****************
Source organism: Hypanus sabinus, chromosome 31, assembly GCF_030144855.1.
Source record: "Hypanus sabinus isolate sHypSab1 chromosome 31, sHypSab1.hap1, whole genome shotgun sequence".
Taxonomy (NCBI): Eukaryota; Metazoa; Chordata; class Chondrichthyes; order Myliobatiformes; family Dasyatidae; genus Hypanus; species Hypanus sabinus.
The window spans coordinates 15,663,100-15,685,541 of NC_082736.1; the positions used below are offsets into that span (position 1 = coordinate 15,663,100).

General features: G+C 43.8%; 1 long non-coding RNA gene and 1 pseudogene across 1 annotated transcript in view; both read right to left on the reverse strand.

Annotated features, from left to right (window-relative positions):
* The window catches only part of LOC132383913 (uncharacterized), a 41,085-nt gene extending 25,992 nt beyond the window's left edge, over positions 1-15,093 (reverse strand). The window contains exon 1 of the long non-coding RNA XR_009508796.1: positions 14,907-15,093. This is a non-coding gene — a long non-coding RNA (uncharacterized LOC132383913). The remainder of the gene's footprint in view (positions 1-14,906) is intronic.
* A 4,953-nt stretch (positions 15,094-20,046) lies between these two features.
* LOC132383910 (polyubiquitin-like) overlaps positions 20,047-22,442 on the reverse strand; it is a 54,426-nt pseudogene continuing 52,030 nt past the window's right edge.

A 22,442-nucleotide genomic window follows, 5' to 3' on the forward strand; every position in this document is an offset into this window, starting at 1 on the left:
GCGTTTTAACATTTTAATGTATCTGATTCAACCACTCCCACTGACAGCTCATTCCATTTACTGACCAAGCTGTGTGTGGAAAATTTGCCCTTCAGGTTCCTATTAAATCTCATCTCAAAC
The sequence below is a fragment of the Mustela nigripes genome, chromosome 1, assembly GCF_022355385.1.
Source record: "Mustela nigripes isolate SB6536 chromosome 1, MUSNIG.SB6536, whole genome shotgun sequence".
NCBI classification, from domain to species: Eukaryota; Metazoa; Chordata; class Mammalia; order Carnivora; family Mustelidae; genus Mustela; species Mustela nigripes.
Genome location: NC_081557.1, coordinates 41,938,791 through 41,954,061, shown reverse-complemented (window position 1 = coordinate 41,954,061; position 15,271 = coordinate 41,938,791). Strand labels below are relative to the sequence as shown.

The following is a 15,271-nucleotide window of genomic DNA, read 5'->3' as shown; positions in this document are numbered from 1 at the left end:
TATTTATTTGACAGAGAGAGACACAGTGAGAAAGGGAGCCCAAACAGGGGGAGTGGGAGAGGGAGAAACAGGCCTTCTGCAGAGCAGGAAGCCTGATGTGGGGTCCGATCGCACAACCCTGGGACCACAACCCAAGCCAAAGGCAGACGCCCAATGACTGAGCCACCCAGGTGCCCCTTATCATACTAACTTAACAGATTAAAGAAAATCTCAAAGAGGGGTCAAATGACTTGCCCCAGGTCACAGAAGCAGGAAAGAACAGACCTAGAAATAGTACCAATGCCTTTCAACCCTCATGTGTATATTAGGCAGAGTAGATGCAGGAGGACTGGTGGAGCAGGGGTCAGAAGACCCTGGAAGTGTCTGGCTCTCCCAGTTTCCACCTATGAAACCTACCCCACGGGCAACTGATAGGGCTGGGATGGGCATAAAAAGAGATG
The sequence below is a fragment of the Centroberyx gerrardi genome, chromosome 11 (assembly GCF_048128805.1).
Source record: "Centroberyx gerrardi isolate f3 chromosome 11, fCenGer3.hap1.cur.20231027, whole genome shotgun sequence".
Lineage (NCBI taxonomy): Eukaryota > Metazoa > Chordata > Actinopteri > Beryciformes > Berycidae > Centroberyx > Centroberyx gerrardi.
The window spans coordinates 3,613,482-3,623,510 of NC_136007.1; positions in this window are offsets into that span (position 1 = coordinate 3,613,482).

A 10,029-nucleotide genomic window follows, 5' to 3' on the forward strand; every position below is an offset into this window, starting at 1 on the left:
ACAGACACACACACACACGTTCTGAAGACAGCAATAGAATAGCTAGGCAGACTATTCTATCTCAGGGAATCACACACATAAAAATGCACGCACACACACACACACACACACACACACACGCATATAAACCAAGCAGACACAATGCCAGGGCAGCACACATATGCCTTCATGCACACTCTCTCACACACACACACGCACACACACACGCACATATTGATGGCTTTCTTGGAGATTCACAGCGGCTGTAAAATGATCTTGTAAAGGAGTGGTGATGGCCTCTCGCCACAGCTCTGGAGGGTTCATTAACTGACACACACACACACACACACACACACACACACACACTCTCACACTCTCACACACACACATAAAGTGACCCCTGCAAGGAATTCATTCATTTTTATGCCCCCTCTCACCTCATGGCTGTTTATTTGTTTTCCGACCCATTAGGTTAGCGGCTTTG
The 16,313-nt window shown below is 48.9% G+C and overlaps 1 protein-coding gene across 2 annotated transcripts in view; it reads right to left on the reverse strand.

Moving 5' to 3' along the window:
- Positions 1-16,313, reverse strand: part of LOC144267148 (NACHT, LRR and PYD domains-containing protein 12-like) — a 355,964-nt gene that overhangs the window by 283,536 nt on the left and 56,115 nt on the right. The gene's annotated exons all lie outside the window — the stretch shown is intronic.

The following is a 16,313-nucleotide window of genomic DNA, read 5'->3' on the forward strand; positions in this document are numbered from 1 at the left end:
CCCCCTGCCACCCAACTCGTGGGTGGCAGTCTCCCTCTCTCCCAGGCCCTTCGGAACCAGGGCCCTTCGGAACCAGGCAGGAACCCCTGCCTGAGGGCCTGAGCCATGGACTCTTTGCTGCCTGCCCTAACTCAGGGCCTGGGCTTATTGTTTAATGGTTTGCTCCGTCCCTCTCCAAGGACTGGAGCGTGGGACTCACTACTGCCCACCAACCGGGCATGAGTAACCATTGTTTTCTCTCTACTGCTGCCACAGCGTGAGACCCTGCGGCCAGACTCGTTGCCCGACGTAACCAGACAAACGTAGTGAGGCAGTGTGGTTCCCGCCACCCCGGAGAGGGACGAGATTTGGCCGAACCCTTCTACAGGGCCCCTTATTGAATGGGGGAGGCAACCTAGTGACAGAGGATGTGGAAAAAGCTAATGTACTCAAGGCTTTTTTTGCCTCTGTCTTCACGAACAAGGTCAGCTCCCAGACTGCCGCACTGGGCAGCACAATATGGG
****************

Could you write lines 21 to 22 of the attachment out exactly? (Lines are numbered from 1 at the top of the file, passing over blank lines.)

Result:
The window spans coordinates 3,613,482-3,623,510 of NC_136007.1; positions in this window are offsets into that span (position 1 = coordinate 3,613,482).

A 10,029-nucleotide genomic window follows, 5' to 3' on the forward strand; every position below is an offset into this window, starting at 1 on the left: